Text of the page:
25 Years Ago the Cops Tried To Kill Me

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That I’m writing
these words now is due solely to a split-second decision by a stoned
small-time crook. It was fatal to him and his partner, but it saved
me from a closed-casket funeral.

I was driving
home from my job as a public radio producer in Roanoke, Virginia.
I lived then in the tiny town of Floyd, nearly an hour from the
National Public Radio affiliate where I was still relatively new.

As the shadows
lengthened on that mellow late summer evening in the Blue Ridge
mountains, it was impossible to miss the 15 or 20 state troopers
and county mounties stationed along the country road between Roanoke
and Floyd. I wondered what was going on. Just outside the town limits,
I found out.

Topping a rise
north of town at normal highway speed, I discovered a Floyd County
sheriff's deputy crawling along just ahead of me. He pulled left
into the other lane, waving me to stop beside him. I pulled up even
with his cruiser. Between the two of us, both lanes of Route 221
were now blocked.

Puzzled, I
figured I was in trouble for some reason or other and assumed he'd
ask for my license and registration. He didn't. Instead, he hopped
quickly out of his cruiser and stared intently in the direction
from which I'd come. It didn't take long to learn what he was watching
for.

Before I even
had a chance to get out of my car, another vehicle shot over the
gentle rise behind us, moving like a rocket sled at 90 or 100 miles
an hour. In less time than it takes me to type the words, the oncoming
driver, seeing that both lanes were blocked, veered to the left,
flew off the road and smashed into a tree.

By then, the
front seat of my car no longer felt like a safe place to be. I got
out and ran over to the mangled vehicle. One man, whether the driver
or the passenger I don't know, was curled in a fetal position in
the grass along the road's edge, obviously dead. The other man in
the vehicle was dead too.

According to
one cop at the scene, the pair had stolen a car south of Roanoke
and had led police on a high-speed chase through town, out Route
221 and up Bent Mountain and thence nearly to Floyd, where they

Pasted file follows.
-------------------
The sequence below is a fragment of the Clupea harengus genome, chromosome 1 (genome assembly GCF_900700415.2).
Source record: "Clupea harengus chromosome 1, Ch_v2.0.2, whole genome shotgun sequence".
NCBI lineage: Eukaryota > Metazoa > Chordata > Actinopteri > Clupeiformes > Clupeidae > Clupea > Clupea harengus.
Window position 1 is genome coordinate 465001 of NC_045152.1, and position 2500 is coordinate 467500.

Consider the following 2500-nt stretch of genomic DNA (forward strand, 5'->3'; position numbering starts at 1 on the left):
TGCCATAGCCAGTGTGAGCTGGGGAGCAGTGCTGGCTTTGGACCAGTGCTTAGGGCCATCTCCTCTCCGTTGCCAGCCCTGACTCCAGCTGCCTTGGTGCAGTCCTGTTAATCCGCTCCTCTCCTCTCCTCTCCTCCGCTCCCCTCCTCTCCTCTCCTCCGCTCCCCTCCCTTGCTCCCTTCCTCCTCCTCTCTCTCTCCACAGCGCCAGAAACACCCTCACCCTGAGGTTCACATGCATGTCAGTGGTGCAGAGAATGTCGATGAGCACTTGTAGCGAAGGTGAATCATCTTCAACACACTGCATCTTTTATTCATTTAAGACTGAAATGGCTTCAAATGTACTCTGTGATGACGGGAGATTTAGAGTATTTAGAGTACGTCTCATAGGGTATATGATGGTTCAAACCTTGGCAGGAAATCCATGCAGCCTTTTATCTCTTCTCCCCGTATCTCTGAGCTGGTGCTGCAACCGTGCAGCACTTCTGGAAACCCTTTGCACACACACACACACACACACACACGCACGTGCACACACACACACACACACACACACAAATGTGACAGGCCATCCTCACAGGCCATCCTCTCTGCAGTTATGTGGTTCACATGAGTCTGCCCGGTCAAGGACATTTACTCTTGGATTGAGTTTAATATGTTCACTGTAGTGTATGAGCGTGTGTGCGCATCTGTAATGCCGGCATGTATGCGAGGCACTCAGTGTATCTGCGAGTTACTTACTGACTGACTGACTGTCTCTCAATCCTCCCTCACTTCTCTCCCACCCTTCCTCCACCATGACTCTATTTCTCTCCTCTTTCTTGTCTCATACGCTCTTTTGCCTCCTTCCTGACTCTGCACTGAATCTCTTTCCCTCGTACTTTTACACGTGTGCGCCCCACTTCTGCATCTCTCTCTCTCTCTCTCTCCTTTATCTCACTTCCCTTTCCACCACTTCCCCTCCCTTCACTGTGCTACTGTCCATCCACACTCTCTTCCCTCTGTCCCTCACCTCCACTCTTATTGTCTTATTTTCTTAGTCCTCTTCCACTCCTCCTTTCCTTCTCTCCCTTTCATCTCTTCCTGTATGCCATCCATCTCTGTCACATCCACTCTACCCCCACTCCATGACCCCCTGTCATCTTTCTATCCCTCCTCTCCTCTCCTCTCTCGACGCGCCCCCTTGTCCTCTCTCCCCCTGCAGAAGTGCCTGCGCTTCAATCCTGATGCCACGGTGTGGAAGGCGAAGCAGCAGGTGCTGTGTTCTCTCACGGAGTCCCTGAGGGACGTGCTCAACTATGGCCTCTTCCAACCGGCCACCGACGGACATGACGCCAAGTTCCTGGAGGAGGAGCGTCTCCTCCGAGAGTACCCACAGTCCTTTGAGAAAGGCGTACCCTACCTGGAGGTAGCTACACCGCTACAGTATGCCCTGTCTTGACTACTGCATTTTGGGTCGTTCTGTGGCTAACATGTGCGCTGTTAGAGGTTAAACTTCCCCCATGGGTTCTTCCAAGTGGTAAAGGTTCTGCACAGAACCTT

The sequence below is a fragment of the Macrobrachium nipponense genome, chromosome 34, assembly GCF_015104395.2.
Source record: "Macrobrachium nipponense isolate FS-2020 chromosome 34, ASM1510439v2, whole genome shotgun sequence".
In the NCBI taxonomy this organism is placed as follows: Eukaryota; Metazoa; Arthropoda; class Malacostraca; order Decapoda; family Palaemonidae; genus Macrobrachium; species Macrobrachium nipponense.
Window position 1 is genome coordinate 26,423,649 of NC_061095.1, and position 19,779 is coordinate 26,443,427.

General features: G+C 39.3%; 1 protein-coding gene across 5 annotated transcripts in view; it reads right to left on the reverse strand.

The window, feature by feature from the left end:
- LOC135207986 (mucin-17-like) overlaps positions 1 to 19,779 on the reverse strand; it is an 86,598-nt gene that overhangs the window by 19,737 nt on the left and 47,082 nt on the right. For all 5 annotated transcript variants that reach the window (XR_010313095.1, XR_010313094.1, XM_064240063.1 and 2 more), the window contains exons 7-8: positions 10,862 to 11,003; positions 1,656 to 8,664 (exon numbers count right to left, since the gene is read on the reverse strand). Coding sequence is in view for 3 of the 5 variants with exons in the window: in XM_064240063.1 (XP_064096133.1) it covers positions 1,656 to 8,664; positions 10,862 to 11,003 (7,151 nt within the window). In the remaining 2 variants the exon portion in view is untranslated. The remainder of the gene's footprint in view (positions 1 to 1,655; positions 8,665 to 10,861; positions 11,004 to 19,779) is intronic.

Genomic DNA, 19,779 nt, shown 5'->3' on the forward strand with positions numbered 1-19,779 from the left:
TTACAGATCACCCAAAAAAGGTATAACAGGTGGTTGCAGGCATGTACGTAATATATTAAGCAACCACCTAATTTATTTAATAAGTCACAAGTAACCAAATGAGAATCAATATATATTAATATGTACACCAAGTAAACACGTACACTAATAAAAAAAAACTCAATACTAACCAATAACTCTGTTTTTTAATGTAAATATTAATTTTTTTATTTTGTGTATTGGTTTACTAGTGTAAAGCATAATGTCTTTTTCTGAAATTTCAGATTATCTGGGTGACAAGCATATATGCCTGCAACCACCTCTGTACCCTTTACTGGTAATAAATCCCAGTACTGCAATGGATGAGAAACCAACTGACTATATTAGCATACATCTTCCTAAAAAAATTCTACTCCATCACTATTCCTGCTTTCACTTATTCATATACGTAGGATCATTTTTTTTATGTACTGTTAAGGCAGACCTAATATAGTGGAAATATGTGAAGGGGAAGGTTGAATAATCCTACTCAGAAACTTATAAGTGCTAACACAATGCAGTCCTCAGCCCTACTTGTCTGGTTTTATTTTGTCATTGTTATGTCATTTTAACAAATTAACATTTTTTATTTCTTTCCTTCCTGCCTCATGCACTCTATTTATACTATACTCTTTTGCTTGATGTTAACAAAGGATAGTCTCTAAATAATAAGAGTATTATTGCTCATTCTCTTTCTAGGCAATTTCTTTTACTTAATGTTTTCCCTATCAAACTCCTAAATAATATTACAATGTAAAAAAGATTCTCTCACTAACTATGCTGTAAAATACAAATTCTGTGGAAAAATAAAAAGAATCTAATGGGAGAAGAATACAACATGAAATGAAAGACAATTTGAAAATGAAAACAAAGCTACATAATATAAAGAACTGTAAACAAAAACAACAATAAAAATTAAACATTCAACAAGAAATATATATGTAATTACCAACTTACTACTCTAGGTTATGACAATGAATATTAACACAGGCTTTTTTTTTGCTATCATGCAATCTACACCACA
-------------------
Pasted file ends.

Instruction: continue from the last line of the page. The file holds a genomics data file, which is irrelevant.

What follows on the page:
encountered the makeshift roadblock the deputy had made me part
of. He also claimed they had been using drugs.

What I remember
best about this incident a quarter of a century later is the duplicity
of law enforcement personnel. I read in the newspaper the next morning
that they "didn't know" why the two perps had gone off
the road.

On the contrary,
they knew exactly why the drivers had swerved off the road. I was
amazed to read such nonsense, and I immediately phoned the reporter
to tell him what really happened. My version appeared the next morning.

The deputy
and I were surrounded at the scene by other county and state cops;
it was obvious to every cop there that, because I'd been press-ganged
into being half of a roadblock, the driver of the stolen car was
forced to choose between a) smashing into the cars on the road,
or b) swerving onto the shoulder.

25 years ago
I was more nave about government and law enforcement. When I was
quoted in The Roanoke Times, I gave the deputy and his colleagues
the benefit of the doubt.

At the time
I was struck by the fact that nobody offered an apology for forcing
me to risk my life. Years later, it's easier to believe. The only
response I got after I blew up the official police alibi was that
I was visited on consecutive days by a state trooper who asked me
to go over the events as I recalled them. It became evident that
he was hoping I'd make a mistake from one telling to the next so
that they could cast doubt on my version of events.

Now, it's almost
certainly true that, had the two perps raced through the tiny town
of Floyd at 100 miles an hour, somebody else would have been killed,
maybe quite a few others. From the deputy's point of view, maybe
it was better that I die than six or eight people in the town be
killed. But shouldn't somebody have asked me if I was OK with this
deal?

A quarter century
on, I now know that the Prime Directive in government in CYA. That's
why nobody apologized. To apologize to a Mundane would be to admit
guilt. I might have been the litigious sort, there might have been
lawsuits, jobs would have been imperiled. Better to say nothing.

I no longer
live in Floyd, but I drive by that spot several times a year. Whenever
I do, I remember the day when a cop decided my life was expendable.
It's a lesson about government I won't forget.

Seth
Williamson [send him mail]
is a public radio producer who lives in the Blue Ridge Mountains
of Virginia.

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